Successful supply chain management is more about management maturity than technology

The whole point of supply chain management (SCM) technology is that it enables collaboration – and in that sense it is way ahead of most of the management thinking being applied to supply chain management.

Most companies, particularly in South Africa, are using individual SCM technologies, such as warehouse management and transport management, to optimise their part of the supply chain at the expense of all the others.

This tactical approach is particularly apparent in the expectations companies have of their third party logistics service providers (LSPs), whom they treat as trucking companies rather than distribution specialists who can provide invaluable insight into planning and customer behaviour – and therefore into overall supply chain strategies.

What companies should be getting from their LSPS but either don’t know or care enough to ask for is visibility of inventory throughout the supply chain, visibility of delivery dates and delivery problems – before they happen – and shared real-time data.

Companies should also be pleased that LSPs cut the cost of warehousing and transport assets (and hence distribution/fulfillment costs) by filling vehicles with more than one principal’s products. Which, of course, implies a willingness to trust the LSP to protect product information and intellectual property. And that sort of trust can only be built with the help of intelligent SCM technologies that can integrate multiple sourcing, route planning, and inventory management while keeping each customers’ information separate and protecting the principals’s customer service.

Then there’s one of the trickiest areas of transport – secondary distribution or getting products from a supplier’s or retailer’s distribution centre (DC) to the stores or end customers. To do it properly you need close integration of both warehousing and transport people, processes and software systems. Few LSPs are great at all areas. Often, picking for shipment in a warehouse is really efficient but the goods lie waiting for trucks that are still on the road - waiting for unload at a store or customer, not infrequently because they missed their time slot. 

These are not difficult problems to solve – with the right enabling technology. Yet there seems to be little will to solve them.

Part of the reason is short-sighted shareholder pressure on individual members of the supply chain to deliver immediate returns on investments. And that’s caused by a general lack of understanding among investors themselves that SCM technology has the potential to give them even better results, if only it were allowed to work as designed.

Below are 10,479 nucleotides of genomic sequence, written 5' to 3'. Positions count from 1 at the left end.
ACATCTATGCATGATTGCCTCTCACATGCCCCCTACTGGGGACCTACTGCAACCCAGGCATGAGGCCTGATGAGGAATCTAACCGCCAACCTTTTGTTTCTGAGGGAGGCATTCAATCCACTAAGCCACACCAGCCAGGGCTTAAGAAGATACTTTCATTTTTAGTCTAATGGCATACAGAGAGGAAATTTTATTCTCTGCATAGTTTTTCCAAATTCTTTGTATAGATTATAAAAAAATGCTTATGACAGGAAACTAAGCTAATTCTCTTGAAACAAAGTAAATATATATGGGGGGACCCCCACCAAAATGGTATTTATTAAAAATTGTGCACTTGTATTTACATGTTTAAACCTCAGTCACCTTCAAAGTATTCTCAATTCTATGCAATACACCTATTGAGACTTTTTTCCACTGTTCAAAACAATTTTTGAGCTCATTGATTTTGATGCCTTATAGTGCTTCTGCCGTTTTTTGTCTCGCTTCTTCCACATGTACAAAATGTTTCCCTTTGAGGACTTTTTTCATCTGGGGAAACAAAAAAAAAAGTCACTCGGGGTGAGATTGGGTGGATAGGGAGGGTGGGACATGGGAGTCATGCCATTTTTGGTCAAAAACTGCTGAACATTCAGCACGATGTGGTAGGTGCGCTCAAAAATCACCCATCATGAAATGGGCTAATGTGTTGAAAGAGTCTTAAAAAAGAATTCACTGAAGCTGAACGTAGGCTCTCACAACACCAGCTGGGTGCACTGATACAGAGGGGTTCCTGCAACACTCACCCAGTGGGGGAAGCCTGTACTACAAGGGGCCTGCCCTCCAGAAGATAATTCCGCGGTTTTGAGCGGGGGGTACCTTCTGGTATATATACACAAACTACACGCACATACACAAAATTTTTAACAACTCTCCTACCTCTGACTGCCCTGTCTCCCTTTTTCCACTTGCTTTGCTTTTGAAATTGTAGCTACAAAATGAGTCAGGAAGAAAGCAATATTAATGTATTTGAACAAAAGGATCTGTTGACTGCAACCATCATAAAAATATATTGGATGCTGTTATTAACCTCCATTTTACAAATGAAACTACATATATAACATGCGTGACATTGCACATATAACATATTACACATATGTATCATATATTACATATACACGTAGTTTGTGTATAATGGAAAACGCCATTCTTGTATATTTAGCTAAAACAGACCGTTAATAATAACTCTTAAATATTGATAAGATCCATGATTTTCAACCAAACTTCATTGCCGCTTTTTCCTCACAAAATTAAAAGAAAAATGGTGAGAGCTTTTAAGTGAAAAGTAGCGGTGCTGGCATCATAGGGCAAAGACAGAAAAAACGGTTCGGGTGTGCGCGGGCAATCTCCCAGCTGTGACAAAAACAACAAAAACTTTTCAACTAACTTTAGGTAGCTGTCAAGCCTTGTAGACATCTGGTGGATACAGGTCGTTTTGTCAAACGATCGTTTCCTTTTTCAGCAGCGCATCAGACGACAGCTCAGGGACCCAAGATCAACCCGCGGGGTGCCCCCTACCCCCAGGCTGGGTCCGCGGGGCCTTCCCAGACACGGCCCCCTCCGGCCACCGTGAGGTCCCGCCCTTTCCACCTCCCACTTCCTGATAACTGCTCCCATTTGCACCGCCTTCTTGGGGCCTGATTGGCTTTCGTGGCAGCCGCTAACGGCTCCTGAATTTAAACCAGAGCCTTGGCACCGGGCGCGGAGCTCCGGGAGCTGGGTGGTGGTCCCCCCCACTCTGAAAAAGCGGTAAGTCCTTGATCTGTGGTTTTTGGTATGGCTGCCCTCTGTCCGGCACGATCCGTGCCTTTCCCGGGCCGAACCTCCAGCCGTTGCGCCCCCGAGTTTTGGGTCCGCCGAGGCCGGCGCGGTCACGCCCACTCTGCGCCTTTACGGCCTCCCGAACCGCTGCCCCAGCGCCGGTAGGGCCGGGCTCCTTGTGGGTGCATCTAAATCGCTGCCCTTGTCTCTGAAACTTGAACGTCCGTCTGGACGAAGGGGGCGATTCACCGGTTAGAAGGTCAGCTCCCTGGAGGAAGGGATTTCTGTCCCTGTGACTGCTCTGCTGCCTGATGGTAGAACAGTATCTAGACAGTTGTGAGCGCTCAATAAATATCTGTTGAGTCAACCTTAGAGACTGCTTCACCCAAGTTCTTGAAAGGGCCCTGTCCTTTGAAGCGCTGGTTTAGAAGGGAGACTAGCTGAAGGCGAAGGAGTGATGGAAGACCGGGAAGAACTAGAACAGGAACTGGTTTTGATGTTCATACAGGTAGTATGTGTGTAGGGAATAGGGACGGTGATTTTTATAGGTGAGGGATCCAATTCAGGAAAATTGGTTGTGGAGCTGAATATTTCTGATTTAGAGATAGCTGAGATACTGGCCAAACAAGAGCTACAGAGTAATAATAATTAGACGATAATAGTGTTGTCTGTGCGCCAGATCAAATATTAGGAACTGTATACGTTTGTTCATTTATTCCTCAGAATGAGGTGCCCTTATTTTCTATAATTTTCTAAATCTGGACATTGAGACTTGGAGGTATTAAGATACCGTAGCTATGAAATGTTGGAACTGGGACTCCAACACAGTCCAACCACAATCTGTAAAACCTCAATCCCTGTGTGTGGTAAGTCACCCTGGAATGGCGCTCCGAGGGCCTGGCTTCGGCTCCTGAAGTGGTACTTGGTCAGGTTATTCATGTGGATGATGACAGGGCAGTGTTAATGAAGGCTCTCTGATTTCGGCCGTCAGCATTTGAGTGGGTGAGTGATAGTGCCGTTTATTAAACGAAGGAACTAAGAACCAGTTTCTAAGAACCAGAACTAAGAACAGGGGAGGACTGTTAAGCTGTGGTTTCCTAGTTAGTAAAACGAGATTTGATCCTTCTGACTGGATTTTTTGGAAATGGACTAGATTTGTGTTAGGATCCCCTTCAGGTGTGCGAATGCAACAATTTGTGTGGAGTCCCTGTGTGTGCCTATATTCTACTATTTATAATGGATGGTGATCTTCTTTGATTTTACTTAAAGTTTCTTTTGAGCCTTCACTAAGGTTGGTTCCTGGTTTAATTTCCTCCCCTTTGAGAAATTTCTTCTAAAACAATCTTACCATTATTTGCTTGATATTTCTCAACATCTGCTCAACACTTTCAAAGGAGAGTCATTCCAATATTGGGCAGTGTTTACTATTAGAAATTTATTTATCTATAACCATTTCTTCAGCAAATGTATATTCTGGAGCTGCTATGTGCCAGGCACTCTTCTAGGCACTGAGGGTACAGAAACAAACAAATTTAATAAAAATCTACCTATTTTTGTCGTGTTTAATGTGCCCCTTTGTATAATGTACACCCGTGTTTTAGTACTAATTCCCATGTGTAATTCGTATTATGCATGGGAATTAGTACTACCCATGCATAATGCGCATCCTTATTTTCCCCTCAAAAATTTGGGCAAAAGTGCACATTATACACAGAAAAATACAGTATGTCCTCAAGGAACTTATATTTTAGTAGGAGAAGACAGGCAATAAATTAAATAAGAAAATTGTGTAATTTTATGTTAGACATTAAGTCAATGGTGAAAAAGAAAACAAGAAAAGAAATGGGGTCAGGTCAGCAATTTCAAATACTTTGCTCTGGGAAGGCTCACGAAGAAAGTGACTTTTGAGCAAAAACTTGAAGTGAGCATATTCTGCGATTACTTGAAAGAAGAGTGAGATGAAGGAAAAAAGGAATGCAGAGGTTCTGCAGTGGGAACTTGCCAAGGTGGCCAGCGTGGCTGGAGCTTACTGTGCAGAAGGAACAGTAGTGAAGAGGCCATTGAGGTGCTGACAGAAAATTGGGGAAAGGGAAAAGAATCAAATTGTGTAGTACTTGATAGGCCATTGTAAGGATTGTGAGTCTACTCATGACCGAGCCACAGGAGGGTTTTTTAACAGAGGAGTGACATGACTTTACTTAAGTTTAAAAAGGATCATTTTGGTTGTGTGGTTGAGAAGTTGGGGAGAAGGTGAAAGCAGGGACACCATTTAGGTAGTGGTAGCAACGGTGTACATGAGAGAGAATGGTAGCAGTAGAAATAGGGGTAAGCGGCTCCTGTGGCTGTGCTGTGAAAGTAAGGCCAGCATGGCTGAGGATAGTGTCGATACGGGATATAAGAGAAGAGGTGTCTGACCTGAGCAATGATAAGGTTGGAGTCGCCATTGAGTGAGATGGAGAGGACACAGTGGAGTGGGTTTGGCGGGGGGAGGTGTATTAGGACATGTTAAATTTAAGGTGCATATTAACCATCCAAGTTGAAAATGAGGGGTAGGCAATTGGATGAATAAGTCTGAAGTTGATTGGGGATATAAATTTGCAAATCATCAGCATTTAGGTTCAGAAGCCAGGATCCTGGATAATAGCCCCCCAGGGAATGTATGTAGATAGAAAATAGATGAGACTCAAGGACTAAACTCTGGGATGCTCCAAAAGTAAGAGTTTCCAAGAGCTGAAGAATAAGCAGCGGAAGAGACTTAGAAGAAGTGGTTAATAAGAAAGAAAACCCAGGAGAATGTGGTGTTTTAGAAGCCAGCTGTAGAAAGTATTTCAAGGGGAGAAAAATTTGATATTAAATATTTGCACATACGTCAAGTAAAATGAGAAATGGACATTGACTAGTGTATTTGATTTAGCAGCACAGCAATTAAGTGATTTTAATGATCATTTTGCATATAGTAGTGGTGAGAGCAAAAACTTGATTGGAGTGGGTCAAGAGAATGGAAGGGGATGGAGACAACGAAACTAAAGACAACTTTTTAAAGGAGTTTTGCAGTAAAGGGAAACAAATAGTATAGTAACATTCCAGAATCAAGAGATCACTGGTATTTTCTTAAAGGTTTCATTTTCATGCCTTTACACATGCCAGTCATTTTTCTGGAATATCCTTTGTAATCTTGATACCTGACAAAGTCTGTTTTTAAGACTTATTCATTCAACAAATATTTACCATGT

It takes an extremely mature board of directors – and I mean mature not necessarily in age but in business insight – to either keep the shareholders at bay until collaborative SCM starts to bring in real benefits or educate the shareholders in advantages of collaboration.

Lack of application of SCM best practice, with or without technology, is another major stumbling block to getting truly significant benefits from SCM. People need to think supply chain first and not local area panic. In other words, all functional areas – from procurement and production to warehousing and transport – need to work in concert to fix cross-functional problems, rather than just passing the problem somewhere else.

That means that working closely not just with your own IT department but with your SCM software vendor and implementer. Only they will know in depth what the software is capable of and how best to apply it to deliver the results you want. That in turn means working with an SCM vendor whose products are advanced and stable enough to be able to focus outwardly – on you and the needs of your business. Avoid vendors who are inwardly focussed on desperately writing software to try and grab a piece of the market or integrating a set of recently acquired packages.



Contributed by Doug Hunter, Managing Director, Doug Hunter & Associates